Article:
I’ll begin at the beginning, with The Philosopher’s Stone (all of my page references made are concurrent with the British/Canadian editions).When Harry first meets Quirrel in the Leaky Cauldron, Quirrel says “‘I’ve got to p-pick up a new b-book on vampires, m-myself.’ He looked terrified at the very thought.” (p. 55) Despite what we find in hindsight as Quirrel’s putting-on of this stuttering façade, he is, nonetheless, frightened and intimidated by Snape throughout the book. Later on, J.K. describes Quirrel’s classroom as smelling “strongly of garlic, which everyone said was to ward off a vampire he’d met in Romania and was afraid would be coming back to get him one of these days.” (p.100) The key phrase here is everyone said, and we know that rumours that fly around Hogwarts are rarely to be trusted. I believe that Quirrel, in his readings on vampires in the book he allegedly bought, may have discovered Snape’s identity and was in fact trying to ward off Snape, and not some random vampire he’d supposedly met in Romania. On page 102, Rowling describes Snape eyes: “They were cold and empty and made you think of dark tunnels.” Where do bats live? In dark tunnels. Another thing to mention on this point is that Snape’s office and classroom are in the dungeons; cold, dark places where bats would likely live. At the end of Philosopher’s Stone, when Harry makes it to the final chamber and faces Quirrel/Voldemort, he tells Quirrel that they thought it was Snape who was trying to steal the Stone. Quirrel replies: “Yes, Severus does seem the type, doesn’t he? So useful to have him swooping around like an overgrown bat.” I believe that this sentence is one of J.K.’s strongest hints as to Snape’s true identity, but at this point in the novel we are so distracted by the fact that it was indeed Quirrel trying to steal the Stone, and not Snape, that Voldemort is in Quirrel’s turban, etc. etc. And if there’s one thing that our dear Ms. Rowling is fantastic at, it’s the art of distraction in hiding her clues.

Moving on to The Chamber of Secrets and Prisoner of Azkaban. Lockhart’s series of schoolbooks included one entitled Voyages with Vampires, and throughout Chamber of Secrets, particularly pages 70-71, J.K. mentions repeatedly that Hermione is reading it, (ie. Hermione having her copy propped open against the jar of pumpkin juice. Why not just say ‘a book’? Since Hermione reads all the time no one would think twice about it, but this is a specific reference) when it is really not necessary to enforce this point. But one thing we know about J.K. is that she doesn’t re-enforce points for no particular reason, and that even the most seemingly insignificant points can have great meaning. It is also obvious that Snape hates Lockhart. Possibly for two reasons: one, Snape simply hates anyone who takes a Defence Against the Dark Arts job, and two, that Lockhart, in his infinite wisdom, had written inaccurate or degrading things about vampires in his book, which I don’t suppose any of us would find particularly surprising, given that it’s Lockhart. In Prisoner of Azkaban and Goblet of Fire Rowling describes Snape as having beady black eyes, sallow, pale skin (likely due to lack of sunlight) and yellowish, uneven, bared teeth. Now, she doesn’t mention them being pointed, but I think she would omit that for two reasons, one: it would be too stupidly obvious, and two: this is the wizarding world we’re talking about, I’m sure it’s easy to fix pointed teeth (remember when Madam Pomfrey shrank Hermione’s teeth?). If anyone has watched the special features sections in the Harry Potter dvds, there is an interview with J.K. and Steve Kloves (the only other person on the planet who knows how the series ends) in which J.K. says that they have included things in the movies that were either edited from the books or she thought would be prudent to include in the movies as hints regarding what is to come in the books. We see this with the Hermione-Ron romance (duh), and I think she has left clues about Snape in the movies, too. For one thing, we never see or read about Snape eating at the feasts, whereas we will occasionally hear about Dumbledore or McGonagall eating a treacle tart, for example; he is always awake at night, prowling the corridors (ie. When he semi-catches Harry on the stairs with the golden egg in Goblet of Fire, and on many, many other occasions). It should also be noted that Snape is the Potions master, and although most of us truly hate his guts, it can’t be denied that he is very good at what he does. If the wolfsbane potion exists to make werewolves’ lives easier, why shouldn’t there be one that prevents vampires from dying in the sunlight or wanting to prey on people for their blood? If one does exist, I’m sure Snape would be more than capable of brewing it for himself on a regular basis.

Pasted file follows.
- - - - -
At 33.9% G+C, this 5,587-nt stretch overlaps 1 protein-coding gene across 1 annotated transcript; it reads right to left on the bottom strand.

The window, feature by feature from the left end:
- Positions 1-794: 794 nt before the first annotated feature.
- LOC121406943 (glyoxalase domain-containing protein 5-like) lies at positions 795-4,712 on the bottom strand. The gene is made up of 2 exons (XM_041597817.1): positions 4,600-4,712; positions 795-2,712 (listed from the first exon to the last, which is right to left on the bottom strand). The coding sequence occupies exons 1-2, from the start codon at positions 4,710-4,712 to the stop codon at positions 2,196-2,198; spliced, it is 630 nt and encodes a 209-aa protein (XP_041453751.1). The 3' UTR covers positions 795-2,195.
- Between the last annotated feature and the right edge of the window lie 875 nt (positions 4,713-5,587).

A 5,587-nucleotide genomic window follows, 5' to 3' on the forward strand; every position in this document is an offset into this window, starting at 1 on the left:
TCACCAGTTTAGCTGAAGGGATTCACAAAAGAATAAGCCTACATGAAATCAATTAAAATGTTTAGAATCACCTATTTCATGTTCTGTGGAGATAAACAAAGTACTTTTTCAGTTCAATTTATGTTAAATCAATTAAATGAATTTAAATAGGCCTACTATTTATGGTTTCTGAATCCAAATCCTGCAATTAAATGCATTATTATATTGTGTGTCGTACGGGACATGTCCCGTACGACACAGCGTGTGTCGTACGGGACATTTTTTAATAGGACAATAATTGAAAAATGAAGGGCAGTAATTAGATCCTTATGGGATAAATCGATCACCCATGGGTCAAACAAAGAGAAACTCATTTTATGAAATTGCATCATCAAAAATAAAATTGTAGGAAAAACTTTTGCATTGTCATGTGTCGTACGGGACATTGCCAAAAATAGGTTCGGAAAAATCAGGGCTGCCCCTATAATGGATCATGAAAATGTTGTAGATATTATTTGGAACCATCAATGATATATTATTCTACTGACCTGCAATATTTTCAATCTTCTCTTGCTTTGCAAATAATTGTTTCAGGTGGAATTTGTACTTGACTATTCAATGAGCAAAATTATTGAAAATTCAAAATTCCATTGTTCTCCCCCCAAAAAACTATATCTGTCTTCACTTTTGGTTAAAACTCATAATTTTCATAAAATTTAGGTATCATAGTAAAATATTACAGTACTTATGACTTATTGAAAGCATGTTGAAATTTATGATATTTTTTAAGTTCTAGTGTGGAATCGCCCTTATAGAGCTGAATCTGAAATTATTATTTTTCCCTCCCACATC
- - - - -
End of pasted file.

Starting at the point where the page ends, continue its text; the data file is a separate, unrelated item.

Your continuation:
The last point I will make is that J.K. has included every fantastic creature in her books, including dragons, giants (Hagrid and Grawp), a warewolf who was also a member of the staff, dwarfs, elves, centaurs, unicorns, giant snakes and squid, etc. So why wouldn’t she have a vampire as a prominent character? I suppose time will tell if my theory holds true. In the meantime, enjoy Half-Blood Prince everybody.

.: Back to Editorial Main Menu :.


^0^


- Disclaimer -

Please note that TheSnitch does not necessarily agree with the comments, opinions and issues conveyed by the staff members of the editorial team. Each article is copyrighted under TheSnitch 2001-2007, and no content may be copied or borrowed without written consent from the Administrator.